Brian Anderson: Right. It's interesting to think back to where the world was back in March 2020, when the lockdowns were first imposed. China shut an entire city down and indeed after that much of the country when the outbreak was underway in Wuhan. Italy's healthcare system was overwhelmed, the exact properties of COVID-19 including its level of lethality were then unknown. Suddenly case counts were rising here at home, though we had neither the tests to know by how much, nor any kind of real plan or coherent plan to avoid mass casualties. So there was much we didn't know back then, when the lockdowns were first put in place. But the information we've learned since has in some ways cut in both directions. On the one hand, the disease caused by the virus really can kill people, especially those with immunocompromised systems or for the very elderly. But on the other hand, there's not much evidence, as you just suggested, that the lockdowns have had any positive effect whatsoever.
So if you could go back in time to March 2020, knowing what you know now, what would be your message for the leaders of the world and citizens in various countries? What information would you tell them in an effort to minimize pandemic deaths and preserve basic freedoms?
John Tierney: The first message would be that classic principle 'first do no harm.' Before you engage in this really risky and unprecedented experiment of shutting down society, you should really think about it, ask what evidence there is for it, and very carefully monitor the effects to see what it's doing. I can understand why, when we saw those images from Italy, when no one really knew much about the virus, it did make a certain amount of sense to say 15 days to slow the spread because there was this fear that hospitals were just about to be overwhelmed. We saw those images in Italy and in New York City. But in March and April of last year, and I wrote about this in City Journal, it was clear that infections in New York City, which is of course one of the hardest hit spots in the world and was mishandled in so many ways, but infections here peaked before Governor Cuomo announced a lockdown, and people could see that in April.
I mean, it was a deadly virus, but pandemics do run in these cycles. And that had already started before the lockdown and yet it was just continued for the rest of the year. We kept locking things down. So I think the leaders also have to recognize one of the biggest mistakes that they made, like Cuomo said, 'I'm doing whatever the scientists tell me.' And that became the mantra, follow the science. But specialists in one scientific discipline, someone who knows a lot about infectious diseases, does not have the expertise to determine the best social policy. There are so many other considerations beyond simply stopping the spread of a virus. They have a very narrow focus. Anthony Fauci and Deborah Birx in the White House, their job was to stop the spread of the disease. They were being judged at the daily press conferences by what's the latest death toll, what's the latest case count. And they had a very limited perspective on the overall public health problem.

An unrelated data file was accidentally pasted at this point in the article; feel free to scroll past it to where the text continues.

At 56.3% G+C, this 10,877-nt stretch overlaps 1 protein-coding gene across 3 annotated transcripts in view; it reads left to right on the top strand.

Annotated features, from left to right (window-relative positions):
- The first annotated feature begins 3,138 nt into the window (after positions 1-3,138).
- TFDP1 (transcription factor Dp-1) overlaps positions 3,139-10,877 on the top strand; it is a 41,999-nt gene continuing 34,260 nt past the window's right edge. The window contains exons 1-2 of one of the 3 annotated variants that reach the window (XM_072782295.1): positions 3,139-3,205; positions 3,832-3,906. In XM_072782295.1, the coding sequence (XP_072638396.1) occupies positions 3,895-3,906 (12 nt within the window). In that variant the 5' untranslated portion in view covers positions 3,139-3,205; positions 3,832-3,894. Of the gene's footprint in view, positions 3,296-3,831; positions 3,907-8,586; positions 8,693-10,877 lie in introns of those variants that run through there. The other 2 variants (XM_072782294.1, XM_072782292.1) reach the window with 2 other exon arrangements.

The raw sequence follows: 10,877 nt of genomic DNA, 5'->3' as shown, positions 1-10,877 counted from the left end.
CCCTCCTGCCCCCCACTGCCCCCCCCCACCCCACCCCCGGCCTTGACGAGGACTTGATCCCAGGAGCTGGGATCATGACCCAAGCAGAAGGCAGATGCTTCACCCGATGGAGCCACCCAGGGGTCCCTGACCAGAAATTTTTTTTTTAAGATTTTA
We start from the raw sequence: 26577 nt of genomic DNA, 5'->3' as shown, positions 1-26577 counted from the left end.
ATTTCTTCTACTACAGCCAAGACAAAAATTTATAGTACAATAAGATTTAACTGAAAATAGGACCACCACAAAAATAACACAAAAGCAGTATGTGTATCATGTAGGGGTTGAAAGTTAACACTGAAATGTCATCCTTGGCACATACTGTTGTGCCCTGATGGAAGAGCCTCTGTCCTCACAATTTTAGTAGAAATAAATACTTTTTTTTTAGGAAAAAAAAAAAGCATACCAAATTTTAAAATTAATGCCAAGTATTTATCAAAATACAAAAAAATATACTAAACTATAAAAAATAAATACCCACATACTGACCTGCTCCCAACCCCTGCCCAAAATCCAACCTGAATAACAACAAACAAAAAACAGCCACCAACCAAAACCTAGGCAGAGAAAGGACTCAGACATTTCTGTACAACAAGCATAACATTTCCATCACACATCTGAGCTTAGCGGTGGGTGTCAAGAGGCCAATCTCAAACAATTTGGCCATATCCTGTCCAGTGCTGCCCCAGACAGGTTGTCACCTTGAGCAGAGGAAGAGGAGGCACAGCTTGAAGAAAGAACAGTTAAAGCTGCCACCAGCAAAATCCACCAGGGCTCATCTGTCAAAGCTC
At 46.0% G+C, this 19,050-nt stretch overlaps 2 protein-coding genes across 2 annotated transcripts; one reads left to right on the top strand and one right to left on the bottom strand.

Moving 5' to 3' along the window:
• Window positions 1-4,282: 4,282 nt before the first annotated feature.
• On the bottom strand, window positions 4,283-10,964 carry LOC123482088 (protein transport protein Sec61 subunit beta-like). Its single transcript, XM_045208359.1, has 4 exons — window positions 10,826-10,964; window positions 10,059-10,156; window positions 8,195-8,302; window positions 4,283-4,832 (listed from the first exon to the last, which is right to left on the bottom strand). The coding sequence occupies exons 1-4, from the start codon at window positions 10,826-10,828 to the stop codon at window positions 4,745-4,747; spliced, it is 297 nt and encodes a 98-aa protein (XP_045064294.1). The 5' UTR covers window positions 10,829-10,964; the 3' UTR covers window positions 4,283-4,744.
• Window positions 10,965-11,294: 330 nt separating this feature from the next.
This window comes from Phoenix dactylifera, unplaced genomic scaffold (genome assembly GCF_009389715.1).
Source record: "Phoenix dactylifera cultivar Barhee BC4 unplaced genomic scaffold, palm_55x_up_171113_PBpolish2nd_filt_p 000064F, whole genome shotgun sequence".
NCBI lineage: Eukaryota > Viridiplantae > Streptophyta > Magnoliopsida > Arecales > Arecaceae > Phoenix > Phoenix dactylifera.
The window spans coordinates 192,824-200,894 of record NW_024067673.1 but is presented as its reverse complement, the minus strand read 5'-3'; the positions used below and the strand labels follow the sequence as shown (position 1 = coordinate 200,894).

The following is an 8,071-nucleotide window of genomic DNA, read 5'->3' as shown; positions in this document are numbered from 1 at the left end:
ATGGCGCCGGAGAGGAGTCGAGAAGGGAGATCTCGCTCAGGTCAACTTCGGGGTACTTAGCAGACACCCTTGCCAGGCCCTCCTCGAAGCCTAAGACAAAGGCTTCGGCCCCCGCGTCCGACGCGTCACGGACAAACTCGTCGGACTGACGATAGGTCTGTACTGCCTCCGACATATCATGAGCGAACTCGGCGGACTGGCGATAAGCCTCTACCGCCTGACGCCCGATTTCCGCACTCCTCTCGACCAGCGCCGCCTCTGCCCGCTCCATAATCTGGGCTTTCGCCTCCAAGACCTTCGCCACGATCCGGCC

And public health officials are supposed to not obsess about one disease, they're supposed to look at the larger consequences. And yet, that really was never done. There was no cost-benefit analysis. There were a few people like Scott Atlas and the Great Barrington scientists from Harvard, Oxford, and Stanford who were pointing these things out and just doing estimates, showing look, you're going to end up killing a lot of people with these lockdowns. But it became taboo to question them, and this narrative set in that lockdowns where the consensus, this untested strategy that was not recommended before COVID. In the CDC's planning scenarios, they envisioned certain steps for certain kinds of epidemics, and for the most extreme pandemic in their planning scenario, one as bad as the Spanish Flu of 1918, which was killing young people and children, they did not envision extended school closures, they did not call for shutting down businesses. This was a totally novel strategy that was just adopted and suddenly, once it happened, it just became this policy that couldn't be changed.